The most common location for a myocardial bridge is the middle segment of the left anterior descending coronary artery (LAD). (J Am Coll Cardiol 2003;41[3]:351; Eur Heart J 2005;26[12]:1159.) Interestingly, the tunneled segment of the artery is usually free from atherosclerotic plaque while the section of artery proximal to the bridge often has plaque formation. The myocardial bridge causes coronary narrowing or occlusion during systole, and bridges should theoretically have no negative effect on coronary perfusion because coronary filling occurs during diastole. A milking effect of the bridge on the coronary artery can, in fact, prolong the period of occlusion into diastole — interfering with approximately 26 percent of the diastolic period on average — leading to a decrease in coronary perfusion and myocardial ischemia. As a patient's heart rate rises, diastolic filling time is shortened even more, which can lead to further ischemia. Other factors that may lead to ischemia are increased intramyocardial depth and length of the tunneled portion of the coronary artery, hypotension, increased heart rate and contractility, endothelial dysfunction, and coronary artery vasospasm. A variety of serious consequences have been described with myocardial bridging including angina, myocardial infarction, left ventricular dysfunction, life-threatening arrhythmias, and sudden cardiac death, though these sequelae are rare.

The typical patients presenting with symptomatic myocardial bridges are men who are five to 10 years younger than most patients with coronary artery disease who present with angina. The angina can be typical, atypical, or at rest, and it is often severe. Coronary angiography is the diagnostic gold standard for myocardial bridging, but new imaging techniques like intravascular ultrasound can be useful in evaluating myocardial bridges. Treatment options range from medication like beta-blockers and calcium channel blockers to stents and surgical correction with myotomy or bypass grafts. Despite the presumable high prevalence of myocardial bridging, most patients do not experience symptoms or serious complications; however, it is important to consider myocardial bridging as a potential cause of angina-like chest pain or ECG changes in patients at low risk of atherosclerotic disease or at high risk for bridging, such as heart transplant recipients and patients with hypertrophic obstructive cardiomyopathy.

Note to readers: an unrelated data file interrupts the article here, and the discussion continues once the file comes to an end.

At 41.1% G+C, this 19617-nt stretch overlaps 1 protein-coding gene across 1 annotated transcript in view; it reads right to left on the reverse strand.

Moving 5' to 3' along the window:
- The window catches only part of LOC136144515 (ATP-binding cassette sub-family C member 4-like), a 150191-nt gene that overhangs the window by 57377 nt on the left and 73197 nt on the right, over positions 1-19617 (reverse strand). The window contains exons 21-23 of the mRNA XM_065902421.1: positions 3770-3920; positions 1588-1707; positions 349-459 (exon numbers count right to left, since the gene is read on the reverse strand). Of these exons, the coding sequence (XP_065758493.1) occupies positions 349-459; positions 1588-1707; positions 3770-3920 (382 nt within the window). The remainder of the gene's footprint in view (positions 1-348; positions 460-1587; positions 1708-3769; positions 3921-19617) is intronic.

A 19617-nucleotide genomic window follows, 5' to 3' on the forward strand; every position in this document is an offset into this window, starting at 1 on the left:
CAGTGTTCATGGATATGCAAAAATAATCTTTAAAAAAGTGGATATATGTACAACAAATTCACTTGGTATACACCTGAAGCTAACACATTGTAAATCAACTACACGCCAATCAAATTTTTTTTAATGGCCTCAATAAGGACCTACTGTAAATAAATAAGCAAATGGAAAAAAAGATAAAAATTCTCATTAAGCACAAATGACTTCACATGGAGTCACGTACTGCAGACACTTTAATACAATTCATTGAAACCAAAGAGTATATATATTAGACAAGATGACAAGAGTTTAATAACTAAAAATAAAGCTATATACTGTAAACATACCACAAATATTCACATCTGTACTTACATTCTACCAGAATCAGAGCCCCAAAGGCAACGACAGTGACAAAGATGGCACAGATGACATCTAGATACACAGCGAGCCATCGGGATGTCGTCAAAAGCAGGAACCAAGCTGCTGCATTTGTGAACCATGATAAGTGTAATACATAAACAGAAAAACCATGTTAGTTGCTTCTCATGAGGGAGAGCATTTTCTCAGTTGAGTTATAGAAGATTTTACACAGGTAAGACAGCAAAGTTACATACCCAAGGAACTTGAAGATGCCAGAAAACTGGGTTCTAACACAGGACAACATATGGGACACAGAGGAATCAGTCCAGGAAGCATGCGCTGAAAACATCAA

An echocardiography performed in our patient after the left heart catheterization revealed a normal ejection fraction with severe left ventricular hypertrophy and grade II diastolic dysfunction. Cardiac stress MRI showed a recent ischemic post-infarct scar in the territory of the LAD. Cardiothoracic surgery evaluated the patient, and he underwent cardiac surgery to unroof the LAD with resection of fibrous tissue. His post-operative course was complicated by hypertension and LAD spasms, and he was discharged home 10 days after initial presentation.